Proposals included keeping the budgets for the renovations to River High and the Sar-dis/Hannibal Elementary projects separate; start the renovations and look for areas for savings; don’t accept bids over budget, allow local qualified businesses to participate in the bidding process; seek a viable  solution for the location of the combined elementary school on the riverfront and allow the residents to help with these proposals.

Kevin Green,  senior vice-president of Project and Construction Services, Inc. (PCS), told the crowd that they had presented the best options to move forward. He noted that steel prices were up seven percent and the costs keep going up.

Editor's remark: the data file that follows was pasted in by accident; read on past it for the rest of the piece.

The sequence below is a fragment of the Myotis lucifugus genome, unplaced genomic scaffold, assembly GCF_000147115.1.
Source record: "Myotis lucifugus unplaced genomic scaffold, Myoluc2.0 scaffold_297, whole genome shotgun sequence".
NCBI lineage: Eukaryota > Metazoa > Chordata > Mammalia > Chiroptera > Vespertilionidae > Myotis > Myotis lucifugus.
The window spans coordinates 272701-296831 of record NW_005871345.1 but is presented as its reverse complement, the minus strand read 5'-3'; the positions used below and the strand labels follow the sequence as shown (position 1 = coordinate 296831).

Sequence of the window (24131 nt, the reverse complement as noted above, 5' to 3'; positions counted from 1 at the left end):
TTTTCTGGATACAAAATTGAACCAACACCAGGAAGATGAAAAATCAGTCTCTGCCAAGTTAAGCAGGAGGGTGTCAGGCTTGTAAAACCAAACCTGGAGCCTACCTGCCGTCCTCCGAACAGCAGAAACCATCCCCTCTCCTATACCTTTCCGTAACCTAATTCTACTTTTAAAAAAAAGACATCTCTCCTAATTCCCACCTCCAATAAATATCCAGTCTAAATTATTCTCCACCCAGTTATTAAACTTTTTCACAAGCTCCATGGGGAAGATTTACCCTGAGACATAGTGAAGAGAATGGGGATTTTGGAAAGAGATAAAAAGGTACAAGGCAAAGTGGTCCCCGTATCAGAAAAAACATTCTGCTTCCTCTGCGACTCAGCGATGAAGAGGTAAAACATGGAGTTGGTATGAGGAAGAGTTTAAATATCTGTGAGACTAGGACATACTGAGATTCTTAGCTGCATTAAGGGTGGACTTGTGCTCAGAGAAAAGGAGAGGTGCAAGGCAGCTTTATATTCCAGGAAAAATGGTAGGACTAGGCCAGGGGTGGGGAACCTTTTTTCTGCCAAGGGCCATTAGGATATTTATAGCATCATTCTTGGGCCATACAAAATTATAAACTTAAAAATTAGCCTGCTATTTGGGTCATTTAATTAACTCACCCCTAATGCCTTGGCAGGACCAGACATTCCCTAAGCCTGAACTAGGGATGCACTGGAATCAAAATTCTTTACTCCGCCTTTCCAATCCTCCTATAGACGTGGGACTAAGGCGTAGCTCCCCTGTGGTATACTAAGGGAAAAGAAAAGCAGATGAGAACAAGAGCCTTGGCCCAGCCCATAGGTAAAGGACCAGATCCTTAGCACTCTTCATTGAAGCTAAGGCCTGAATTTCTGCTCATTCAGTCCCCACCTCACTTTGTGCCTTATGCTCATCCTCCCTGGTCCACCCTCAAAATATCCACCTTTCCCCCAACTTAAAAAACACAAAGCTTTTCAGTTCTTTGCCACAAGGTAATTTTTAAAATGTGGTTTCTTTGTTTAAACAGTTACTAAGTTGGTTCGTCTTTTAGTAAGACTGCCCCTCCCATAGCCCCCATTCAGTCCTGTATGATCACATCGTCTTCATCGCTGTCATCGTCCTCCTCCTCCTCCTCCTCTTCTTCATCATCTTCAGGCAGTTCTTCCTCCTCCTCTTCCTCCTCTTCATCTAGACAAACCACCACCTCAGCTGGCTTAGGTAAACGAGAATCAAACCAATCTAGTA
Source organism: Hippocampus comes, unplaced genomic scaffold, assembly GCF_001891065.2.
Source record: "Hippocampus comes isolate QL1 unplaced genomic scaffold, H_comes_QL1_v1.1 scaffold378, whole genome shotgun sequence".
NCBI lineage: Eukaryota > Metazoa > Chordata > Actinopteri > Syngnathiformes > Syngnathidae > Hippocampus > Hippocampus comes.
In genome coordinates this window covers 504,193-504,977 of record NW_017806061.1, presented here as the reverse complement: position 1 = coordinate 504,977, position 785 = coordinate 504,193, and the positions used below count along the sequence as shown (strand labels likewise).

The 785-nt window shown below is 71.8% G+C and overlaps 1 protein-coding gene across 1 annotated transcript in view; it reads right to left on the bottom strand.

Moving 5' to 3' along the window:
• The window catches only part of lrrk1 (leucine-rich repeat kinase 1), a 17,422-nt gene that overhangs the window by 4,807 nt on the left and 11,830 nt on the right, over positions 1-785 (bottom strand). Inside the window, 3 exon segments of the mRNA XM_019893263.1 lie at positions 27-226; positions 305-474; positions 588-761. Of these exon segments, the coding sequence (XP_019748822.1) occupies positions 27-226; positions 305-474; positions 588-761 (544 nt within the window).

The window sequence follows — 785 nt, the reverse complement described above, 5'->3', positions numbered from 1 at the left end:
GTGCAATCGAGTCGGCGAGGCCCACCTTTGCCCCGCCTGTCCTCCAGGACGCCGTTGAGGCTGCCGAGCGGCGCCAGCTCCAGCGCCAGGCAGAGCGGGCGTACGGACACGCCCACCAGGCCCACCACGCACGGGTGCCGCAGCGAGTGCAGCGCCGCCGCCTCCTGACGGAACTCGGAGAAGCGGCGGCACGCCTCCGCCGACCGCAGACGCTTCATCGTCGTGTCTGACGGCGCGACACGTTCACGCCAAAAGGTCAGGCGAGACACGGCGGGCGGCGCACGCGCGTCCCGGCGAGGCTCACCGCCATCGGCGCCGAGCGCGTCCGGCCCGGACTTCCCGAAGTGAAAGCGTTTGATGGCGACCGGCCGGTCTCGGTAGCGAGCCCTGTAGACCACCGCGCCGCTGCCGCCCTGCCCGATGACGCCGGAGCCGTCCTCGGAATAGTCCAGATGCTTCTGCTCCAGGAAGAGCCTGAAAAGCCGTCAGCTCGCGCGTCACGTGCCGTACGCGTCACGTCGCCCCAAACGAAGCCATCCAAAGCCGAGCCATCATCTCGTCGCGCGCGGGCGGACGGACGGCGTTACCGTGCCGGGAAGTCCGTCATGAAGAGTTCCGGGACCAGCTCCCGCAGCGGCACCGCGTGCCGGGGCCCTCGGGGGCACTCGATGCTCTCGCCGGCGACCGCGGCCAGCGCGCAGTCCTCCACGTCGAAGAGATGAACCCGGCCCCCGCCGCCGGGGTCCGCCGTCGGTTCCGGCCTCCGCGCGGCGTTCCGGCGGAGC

“Time is money,” said Stacey Thomas, project administrator, Ohio Schools Facilities Commission. That statement was reiterated by Thomas a number of times throughout the evening. Thomas has been working closely with architects and project managers to see that the best interests of the district and its students are met.

Questions were raised about the allocation of monies, amendments to the Master Plan, who decided which projects came first, where the bond and contingency monies were used, how much money would be received from the pipeline running through Monroe County and where would it be used.

There were more questions as to the enrollment changes which added additional funds to the Monroe Central project. According to Scott Dierkes, SOLSD president, an enrollment mix-up, which, in original estimates, counted Monroe Central students taking a class at the career center as Swiss Hills students instead of Monroe Central students.